WASHINGTON — For U.S. Rep. Hal Rogers, R-Somerset, campaigns and fund-raising are full of family connections.
During the last election cycle, Rogers' campaign committee paid the Washington, D.C.-based Levatino Group, which once employed his wife Cynthia, $16,892 for the company's fund-raising efforts.
In 2004, Senture, a call-services center, hired Rogers' son, John, just after the lawmaker helped the company net a $4 million contract to field calls from truckers, according to an article published last year in The New York Times. Since 2004, Senture has contributed $12,000 to Rogers' campaigns.
And every election cycle since 2002, Rogers' campaign committee has paid his daughter-in-law, Tracy Rogers, $24,000 to maintain a donor database or perform contract work, according to federal campaign finance documents and a report by a government watchdog group.
"I think people are surprised when they learn that the money they think is going to the campaign might be going into the lawmaker's family's pockets," said Melanie Sloan, executive director for Citizens for Responsibility and Ethics in Washington, a liberal government watchdog group that recently released a report outlining how the families of some ranking House members were paid through campaign funds.
"It's a lot of money. In some ways Rogers is not unusual in that several members of his family have benefited," she said.
If it becomes law, an ethics reform measure passed last week by the House would prevent campaigns from hiring spouses and would require disclosure when lawmakers' other family members are hired.
Although some legislators and their families say such measures unfairly target them, critics say more needs to be done to curb conflicts of interest between lawmakers, their families, campaigns and donors.
Rogers staffers defend the connections, adding that John Rogers was never paid to work on Rogers' campaign.
"These voluntary contributions from employees of one organization are one of only several thousand the congressman has received over the last two decades, and are properly disclosed according to FEC guidelines," said Jim Pettit, a spokesman for Rogers. "Co-workers of the congressman's son are not prohibited by law from exercising their political rights and should not be."
Pettit said that Cynthia Rogers was a contract employee for the Levatino Group, and that she "performed fund-raising duties that included event planning and related activities." Pettit said those responsibilities "were short-term and the contract has been completed." He added that the activities were disclosed as required by the House Ethics Committee.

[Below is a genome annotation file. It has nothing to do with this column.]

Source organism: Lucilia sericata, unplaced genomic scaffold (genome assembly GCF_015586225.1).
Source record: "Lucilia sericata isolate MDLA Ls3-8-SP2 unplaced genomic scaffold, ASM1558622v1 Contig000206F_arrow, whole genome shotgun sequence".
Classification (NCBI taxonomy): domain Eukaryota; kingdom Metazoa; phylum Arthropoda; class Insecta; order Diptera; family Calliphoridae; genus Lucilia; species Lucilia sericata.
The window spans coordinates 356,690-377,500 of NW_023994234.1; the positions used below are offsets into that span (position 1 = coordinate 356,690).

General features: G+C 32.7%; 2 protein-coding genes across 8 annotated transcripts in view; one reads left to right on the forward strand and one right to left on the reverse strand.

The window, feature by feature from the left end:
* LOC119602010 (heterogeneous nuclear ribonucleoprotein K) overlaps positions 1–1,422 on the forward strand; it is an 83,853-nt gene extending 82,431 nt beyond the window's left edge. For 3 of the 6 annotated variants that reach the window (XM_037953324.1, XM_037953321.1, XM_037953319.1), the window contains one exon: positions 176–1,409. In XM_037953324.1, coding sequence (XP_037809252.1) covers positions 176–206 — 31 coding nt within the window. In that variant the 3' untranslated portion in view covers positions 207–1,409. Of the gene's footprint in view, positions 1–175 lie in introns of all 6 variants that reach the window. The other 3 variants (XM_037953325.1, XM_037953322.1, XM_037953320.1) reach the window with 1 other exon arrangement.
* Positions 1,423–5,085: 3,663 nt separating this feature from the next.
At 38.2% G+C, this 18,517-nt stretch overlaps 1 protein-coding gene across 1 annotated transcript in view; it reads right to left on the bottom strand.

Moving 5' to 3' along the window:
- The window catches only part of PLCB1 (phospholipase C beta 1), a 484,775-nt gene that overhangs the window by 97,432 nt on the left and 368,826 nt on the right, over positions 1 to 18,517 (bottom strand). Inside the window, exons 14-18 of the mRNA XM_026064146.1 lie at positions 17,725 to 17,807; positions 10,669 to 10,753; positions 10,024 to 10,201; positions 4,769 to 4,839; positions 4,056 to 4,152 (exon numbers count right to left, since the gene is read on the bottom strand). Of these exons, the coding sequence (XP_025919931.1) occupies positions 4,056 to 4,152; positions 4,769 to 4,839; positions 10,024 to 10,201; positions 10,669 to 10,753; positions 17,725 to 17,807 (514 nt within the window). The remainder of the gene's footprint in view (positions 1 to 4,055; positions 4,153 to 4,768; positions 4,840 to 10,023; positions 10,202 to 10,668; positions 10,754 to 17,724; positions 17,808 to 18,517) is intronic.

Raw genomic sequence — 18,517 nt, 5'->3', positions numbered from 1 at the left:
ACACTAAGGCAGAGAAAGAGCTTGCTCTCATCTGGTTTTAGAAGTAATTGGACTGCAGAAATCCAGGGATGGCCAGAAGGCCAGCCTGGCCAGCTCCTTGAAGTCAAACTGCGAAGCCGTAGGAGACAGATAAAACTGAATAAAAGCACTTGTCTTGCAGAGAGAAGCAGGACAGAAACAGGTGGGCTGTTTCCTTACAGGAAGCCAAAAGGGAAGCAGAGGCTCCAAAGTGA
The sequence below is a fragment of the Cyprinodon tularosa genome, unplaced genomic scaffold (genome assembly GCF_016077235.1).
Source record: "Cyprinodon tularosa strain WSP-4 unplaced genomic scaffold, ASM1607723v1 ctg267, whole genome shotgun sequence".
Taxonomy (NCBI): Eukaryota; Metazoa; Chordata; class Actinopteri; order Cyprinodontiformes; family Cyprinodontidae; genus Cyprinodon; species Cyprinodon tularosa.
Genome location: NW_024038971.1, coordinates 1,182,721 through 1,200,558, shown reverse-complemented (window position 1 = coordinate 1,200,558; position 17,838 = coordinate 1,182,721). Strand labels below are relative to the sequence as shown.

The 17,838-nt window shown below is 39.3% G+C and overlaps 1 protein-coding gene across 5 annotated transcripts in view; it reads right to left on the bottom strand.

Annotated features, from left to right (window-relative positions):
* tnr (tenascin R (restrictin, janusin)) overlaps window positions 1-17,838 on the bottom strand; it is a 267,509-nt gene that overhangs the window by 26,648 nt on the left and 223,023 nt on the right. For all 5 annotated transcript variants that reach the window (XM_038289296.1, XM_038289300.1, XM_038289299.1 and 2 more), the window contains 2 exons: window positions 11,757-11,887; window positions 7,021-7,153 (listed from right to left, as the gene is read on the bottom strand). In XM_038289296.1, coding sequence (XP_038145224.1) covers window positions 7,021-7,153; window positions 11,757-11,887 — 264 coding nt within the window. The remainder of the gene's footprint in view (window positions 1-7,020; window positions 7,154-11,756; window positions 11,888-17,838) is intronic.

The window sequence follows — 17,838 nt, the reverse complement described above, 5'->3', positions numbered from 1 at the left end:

Pettit said that Tracy Rogers is a contract employee who performs administrative duties for the campaign, "including maintaining and updating the donor database and coordinating as necessary all logistics pertaining to any fund-raising activities in Kentucky."
The debate over campaigns paying lawmakers' family members is unfolding against the backdrop of broader congressional ethics reforms -- a controversial topic since the convictions of former Rep. Randy "Duke" Cunningham and former lobbyist Jack Abramoff.
The House passed a separate ethics reform measure yesterday that would require lobbyists to disclose campaign donations collected for lawmakers. Under that measure, members of Congress also would have to disclose when they include pet projects in large bills, a process known as earmarking.
Rogers, along with all of the other members of the Kentucky delegation, voted for the bill. The Senate might vote on the ethics reform bill this week before leaving for the August recess.
For years, as the ranking Republican on the House Appropriations homeland security subcommittee, Rogers has been able to steer millions of dollars into his southeastern Kentucky district through earmarking.
Citizens for Responsibility and Ethics said Rogers isn't the only member of Congress who looks out for both his district and family members.
The campaign committee for Rep. Chris Cannon, R-Utah, paid six of his eight children. The campaign committee for Rep. Zach Wamp, R-Tenn., has paid Wamp's wife, Kim, a salary every year since 2003.
The campaign committee for Rep. Phil Gingrey, R-Ga., paid his daughter Gannon Gingrey Manning $50,400 in 2004, up from the $5,600 figure she was paid in 2002. Rep. Bobby Rush, D-Ill., paid his wife, three children and several in-laws to work on his campaign.
"It's kind of like the 'full employment for the family' act," Sloan said. "Sometimes you have to wonder what they were thinking."